invisible hit counter
Man may be step closer to new liver
Justin Trutt is hoping a letter he received this week telling him he had been approved for Social Security and Medicaid disability benefits will lead to him receiving a liver transplant.

The letter was the culmination of years of trying to find insurance coverage to help the 21-year-old get the medication and the operation he needs to replace the liver he says is now failing him.

Trutt, who splits living with his mother in Glynn County and a grandmother in McIntosh County, says he is keeping his spirits as high as he can while he battles nearly constant illness brought on by his condition.

The good news came after Trutt met with aides to U.S. Rep. Jack Kingston, R-1, who he said had medical records from his liver transplant at age 5 sent to the Social Security Administration.

His search for health insurance started after he was dropped from Georgia's Medicaid program for low-income individuals when he turned 18 and theoretically was able to work. With his body rejecting his transplanted liver, creating physical limitations and causing him to be sick often, finding a job with medical insurance benefits has been impossible.

Affording private medical coverage proved to be just as difficult. Premiums for someone in his condition were quoted as costing more than $1,000 a month, and that was with a deductible reaching well into five digits, Trutt said.

"The Social Security people told me they didn't know why I was kicked off (Medicaid) in the first place," Trutt said Thursday.

Without coverage and unable to hold a steady job because of his condition, Trutt said he has struggled to pay the $1,700 for the monthly medication he was prescribed. That led to doctors telling him he was unlikely to get a transplant because he had not been taking all of his prescriptions.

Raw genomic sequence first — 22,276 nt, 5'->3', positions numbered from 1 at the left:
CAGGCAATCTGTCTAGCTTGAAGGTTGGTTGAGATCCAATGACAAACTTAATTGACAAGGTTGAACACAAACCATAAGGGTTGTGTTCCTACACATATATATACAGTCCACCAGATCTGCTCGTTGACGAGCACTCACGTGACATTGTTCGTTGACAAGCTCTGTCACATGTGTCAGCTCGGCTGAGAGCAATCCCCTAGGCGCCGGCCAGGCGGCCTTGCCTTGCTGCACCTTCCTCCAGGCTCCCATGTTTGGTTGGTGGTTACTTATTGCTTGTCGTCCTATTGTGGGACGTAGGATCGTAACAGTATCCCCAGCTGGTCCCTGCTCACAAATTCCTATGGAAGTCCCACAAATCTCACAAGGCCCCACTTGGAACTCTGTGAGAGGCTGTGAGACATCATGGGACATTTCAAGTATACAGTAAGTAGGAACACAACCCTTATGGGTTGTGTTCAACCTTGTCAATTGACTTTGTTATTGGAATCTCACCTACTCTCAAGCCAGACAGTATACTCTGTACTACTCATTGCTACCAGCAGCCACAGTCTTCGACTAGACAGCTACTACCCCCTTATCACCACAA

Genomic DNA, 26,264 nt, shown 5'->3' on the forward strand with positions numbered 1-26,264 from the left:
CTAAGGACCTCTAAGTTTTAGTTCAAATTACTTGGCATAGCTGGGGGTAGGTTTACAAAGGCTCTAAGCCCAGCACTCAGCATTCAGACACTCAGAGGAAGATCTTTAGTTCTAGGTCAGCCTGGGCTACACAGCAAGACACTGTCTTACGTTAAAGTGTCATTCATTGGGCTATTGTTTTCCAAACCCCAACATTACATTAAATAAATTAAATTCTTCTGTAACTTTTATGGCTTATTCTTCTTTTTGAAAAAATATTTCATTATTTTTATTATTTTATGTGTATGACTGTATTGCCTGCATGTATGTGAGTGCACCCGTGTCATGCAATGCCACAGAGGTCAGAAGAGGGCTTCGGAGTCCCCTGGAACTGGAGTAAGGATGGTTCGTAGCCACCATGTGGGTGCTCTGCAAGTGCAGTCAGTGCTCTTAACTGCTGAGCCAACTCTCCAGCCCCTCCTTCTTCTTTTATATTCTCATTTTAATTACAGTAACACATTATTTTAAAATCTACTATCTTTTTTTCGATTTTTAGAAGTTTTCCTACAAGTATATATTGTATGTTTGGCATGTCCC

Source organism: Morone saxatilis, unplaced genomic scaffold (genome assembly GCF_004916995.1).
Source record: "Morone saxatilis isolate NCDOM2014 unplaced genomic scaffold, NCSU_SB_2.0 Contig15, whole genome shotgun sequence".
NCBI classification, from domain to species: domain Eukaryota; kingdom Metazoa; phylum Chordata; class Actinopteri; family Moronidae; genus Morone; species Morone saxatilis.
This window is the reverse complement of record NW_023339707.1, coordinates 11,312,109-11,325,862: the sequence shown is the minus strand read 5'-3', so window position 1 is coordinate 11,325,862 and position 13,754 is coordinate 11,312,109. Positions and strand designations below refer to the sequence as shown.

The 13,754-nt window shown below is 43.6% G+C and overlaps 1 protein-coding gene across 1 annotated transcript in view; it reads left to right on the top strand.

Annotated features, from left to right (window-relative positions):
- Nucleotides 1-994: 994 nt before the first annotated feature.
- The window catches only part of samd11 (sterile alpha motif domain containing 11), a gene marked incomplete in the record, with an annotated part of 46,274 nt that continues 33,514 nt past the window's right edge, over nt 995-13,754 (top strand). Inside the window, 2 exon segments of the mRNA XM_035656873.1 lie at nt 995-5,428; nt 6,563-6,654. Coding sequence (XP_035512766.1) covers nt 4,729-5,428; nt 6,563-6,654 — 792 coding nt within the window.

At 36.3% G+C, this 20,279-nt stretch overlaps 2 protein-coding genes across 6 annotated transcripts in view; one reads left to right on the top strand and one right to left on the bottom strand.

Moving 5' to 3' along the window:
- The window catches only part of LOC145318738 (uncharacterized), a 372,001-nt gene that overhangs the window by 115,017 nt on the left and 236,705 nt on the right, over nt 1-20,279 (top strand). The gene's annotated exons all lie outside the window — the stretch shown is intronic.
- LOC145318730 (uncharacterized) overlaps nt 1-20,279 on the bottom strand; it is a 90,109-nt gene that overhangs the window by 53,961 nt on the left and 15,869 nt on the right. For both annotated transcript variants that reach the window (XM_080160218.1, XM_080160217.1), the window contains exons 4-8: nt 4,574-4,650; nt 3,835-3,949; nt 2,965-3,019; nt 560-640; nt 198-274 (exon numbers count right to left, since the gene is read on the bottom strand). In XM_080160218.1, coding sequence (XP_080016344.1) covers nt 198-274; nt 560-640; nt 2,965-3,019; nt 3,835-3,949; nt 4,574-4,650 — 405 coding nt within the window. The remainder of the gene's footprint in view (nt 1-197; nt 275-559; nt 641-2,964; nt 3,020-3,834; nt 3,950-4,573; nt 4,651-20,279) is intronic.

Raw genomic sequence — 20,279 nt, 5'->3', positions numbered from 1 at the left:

With insurance coverage now coming his way and medications costing him just a few dollars each, Trutt said doctors told him they would discuss how to proceed with getting him a new liver, a process that could take several months of preparation.

That puts Trutt in a race against time.

But holding out for a few more months pales in comparison to the ordeal Trutt has described in navigating a complicated health insurance system.

He had hoped to get insurance through the Affordable Care Act, with its guaranteed coverage requirement, when the law took effect.

While he could get coverage, he could not afford the level necessary to pay for an organ transplant.

Since he could not afford coverage under the federal law, Trutt was told to apply for coverage through Medicaid, the federal and state program for low-income individuals. There, too, he ran into problems.

He said because Georgia, where political opposition to the federal law is strong, has not expanded its Medicaid program under the Affordable Care Act, he was unable to get approved.

Now, after approaching Kingston's office with his troubles and receiving the letter putting him in the existing Georgia Medicaid program, Trutt said he is cautiously optimistic a liver transplant is in his future.

"You can't get too down about it, but you can't get your hopes up too much either," Trutt said.

* Reporter Michael Hall writes about public safety, environment and other local topics. Contact him at, on Facebook or at 265-8320, ext. 320.

View Full Site